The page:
The Foxes have the chance to move as high as second in the table and put a further dent in Unai Emery's side's chances of finishing in a top four spot, whilst also moving nine points clear of their North London opponents.
The meeting between the two teams back in May 2018 proved to be an emotional one for the away fans as Arsene Wenger took charge of his penultimate game for the Gunners whilst Leicester looked to finish the season strongly under Claude Puel.
A lively start
Before kick-off, the under pressure Puel had asked his team to "be positive, play with quality, tempo and desire" and his Leicester side responded in great fashion.
The early proceedings of the first-half saw Arsenal goalkeeper Petr Cech called into action on more than one occasion after keeping Foxes striker Jamie Vardy at bay.
Arsenal were struggling to cope defensively however and it took 14 minutes for Puel's men to break the deadlock after Fousseni Diabate's header from Christian Fuchs' cross landed at the feet of unmarked Kelechi Iheanacho, who volleyed the ball past the helpless Cech.
Just 92 seconds later, the away side were dealt with a further blow after the young Greek defender Konstantinos Mavropanos was shown a red card for bringing down goalscorer Iheanacho as he broke through on goal, leaving Arsenal to play with 10 men for the best part of 75 minutes.
Aubameyang strikes again
The Gunners were keen to rectify their poor first-half display and found a way back into the game just seven minutes after the restart.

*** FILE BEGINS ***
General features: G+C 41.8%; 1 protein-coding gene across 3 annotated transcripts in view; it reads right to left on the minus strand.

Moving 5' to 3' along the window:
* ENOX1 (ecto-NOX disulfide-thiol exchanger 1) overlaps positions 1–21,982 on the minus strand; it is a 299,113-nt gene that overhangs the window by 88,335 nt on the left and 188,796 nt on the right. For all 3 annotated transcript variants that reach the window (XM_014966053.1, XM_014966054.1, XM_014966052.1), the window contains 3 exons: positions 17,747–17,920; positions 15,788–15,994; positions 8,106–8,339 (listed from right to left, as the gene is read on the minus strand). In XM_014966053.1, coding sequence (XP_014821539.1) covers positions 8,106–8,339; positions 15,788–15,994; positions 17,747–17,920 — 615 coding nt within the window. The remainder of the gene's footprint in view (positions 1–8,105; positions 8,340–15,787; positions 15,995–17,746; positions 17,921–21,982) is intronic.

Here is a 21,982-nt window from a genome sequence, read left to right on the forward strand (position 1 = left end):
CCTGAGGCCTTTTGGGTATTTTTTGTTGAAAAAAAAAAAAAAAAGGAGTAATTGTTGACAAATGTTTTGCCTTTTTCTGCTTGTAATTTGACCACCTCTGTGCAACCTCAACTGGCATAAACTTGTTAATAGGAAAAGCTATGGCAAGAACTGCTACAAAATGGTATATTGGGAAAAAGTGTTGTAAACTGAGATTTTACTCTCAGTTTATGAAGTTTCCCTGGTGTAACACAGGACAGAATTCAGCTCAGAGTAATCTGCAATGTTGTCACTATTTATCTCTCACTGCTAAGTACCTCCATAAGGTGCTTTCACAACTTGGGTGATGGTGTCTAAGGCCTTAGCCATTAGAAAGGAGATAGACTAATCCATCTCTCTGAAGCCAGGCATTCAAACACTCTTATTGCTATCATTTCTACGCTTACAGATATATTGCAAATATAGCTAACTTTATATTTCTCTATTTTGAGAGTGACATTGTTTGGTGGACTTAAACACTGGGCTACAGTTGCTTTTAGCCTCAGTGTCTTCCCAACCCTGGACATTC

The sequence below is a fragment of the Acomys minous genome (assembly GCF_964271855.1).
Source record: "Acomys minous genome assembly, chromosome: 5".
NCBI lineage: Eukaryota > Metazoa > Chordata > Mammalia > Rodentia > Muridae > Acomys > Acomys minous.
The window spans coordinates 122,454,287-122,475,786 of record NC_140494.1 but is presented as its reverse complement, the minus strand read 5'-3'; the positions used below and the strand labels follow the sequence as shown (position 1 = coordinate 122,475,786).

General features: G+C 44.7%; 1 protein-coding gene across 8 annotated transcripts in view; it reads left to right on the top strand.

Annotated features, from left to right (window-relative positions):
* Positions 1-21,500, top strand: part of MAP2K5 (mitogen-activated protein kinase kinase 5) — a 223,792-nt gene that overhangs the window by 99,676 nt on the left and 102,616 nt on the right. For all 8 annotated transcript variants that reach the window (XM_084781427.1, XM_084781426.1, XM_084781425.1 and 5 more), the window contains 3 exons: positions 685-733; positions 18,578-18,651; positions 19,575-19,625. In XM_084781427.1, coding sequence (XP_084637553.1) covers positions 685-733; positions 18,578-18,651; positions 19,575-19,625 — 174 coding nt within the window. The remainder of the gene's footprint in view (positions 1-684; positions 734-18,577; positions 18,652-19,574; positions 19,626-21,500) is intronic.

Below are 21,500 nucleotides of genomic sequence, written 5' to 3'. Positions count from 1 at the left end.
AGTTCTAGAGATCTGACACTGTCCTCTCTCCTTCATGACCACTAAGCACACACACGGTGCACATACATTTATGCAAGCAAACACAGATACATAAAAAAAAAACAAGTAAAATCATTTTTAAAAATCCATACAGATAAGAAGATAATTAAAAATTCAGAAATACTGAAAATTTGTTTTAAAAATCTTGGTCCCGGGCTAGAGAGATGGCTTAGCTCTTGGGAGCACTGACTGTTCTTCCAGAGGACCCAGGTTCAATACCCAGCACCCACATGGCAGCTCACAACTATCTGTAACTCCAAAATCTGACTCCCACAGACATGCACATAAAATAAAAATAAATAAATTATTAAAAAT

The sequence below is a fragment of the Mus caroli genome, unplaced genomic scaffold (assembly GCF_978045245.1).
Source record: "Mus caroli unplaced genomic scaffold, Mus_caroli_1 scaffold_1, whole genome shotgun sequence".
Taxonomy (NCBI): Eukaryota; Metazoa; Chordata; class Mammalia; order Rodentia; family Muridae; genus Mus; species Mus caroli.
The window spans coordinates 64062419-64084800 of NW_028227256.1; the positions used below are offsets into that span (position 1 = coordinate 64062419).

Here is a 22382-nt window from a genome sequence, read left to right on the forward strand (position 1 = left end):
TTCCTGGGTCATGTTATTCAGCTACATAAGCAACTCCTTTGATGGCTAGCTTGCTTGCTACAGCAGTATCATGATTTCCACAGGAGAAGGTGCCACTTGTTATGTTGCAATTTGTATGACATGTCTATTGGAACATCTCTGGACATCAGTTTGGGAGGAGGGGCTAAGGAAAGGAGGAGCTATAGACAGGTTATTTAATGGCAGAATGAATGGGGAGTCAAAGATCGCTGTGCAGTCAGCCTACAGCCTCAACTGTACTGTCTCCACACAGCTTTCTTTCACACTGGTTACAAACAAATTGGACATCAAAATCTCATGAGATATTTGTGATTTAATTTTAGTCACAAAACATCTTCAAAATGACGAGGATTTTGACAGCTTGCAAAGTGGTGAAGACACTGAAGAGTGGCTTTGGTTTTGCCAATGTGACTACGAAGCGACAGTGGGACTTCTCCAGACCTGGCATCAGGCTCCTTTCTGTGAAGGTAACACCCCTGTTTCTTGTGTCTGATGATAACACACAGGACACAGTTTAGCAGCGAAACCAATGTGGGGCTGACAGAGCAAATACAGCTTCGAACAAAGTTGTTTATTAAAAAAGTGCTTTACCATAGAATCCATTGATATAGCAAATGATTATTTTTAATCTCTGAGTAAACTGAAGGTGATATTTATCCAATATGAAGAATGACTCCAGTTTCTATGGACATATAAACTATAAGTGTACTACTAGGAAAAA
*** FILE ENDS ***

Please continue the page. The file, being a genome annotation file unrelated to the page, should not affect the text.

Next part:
Ainsley Maitland-Niles, who had struggled in the Arsenal backline, was able to find space in behind the Leicester back four and pull the ball back for the in form Pierre-Emerick Aubameyang.
The Gabon international had his first shot well saved by Leicester keeper Eldin Jakupovic, however he wasn't to be denied the second time round, netting his ninth goal in 12 games since his January move from Borussia Dortmund.
Ruthless Foxes make Gunners Pay
As the second-half moved into the latter stages, both teams had chances to take the lead, however both lacked a cutting edge in the final third.
With Arsenal's defence looking weak all game, it was only a matter of time before the next mistake occurred and on 76 minutes, Foxes substitute Demarai Gray was brought down by Henrik Mkhitaryan to see the home side be awarded the penalty.
It was no surprise to see the English talisman Vardy at the penalty spot and he confidently dispatched from 12 yards out to restore Leicester's lead.
As Wenger desperately tried to find an equaliser, he looked towards 18-year-old Eddie Nketiah for inspiration however he was left disappointed as Riyad Mahrez quashed any last hopes, slotting the ball past Cech in stoppage time to seal the points for Leicester.
Claude Puel's side would go on to finish 9th in the table in what was regarded as a disappointing campaign by fans of the Foxes after not finishing in a European spot.
Wenger would finish his 22-year spell as Arsenal manager on a high by beating Huddersfield Town 1-0 away from home in his final game as Gunners boss and leave behind a legacy which included an 2003/04 title-winning season in which his side went unbeaten for the whole campaign.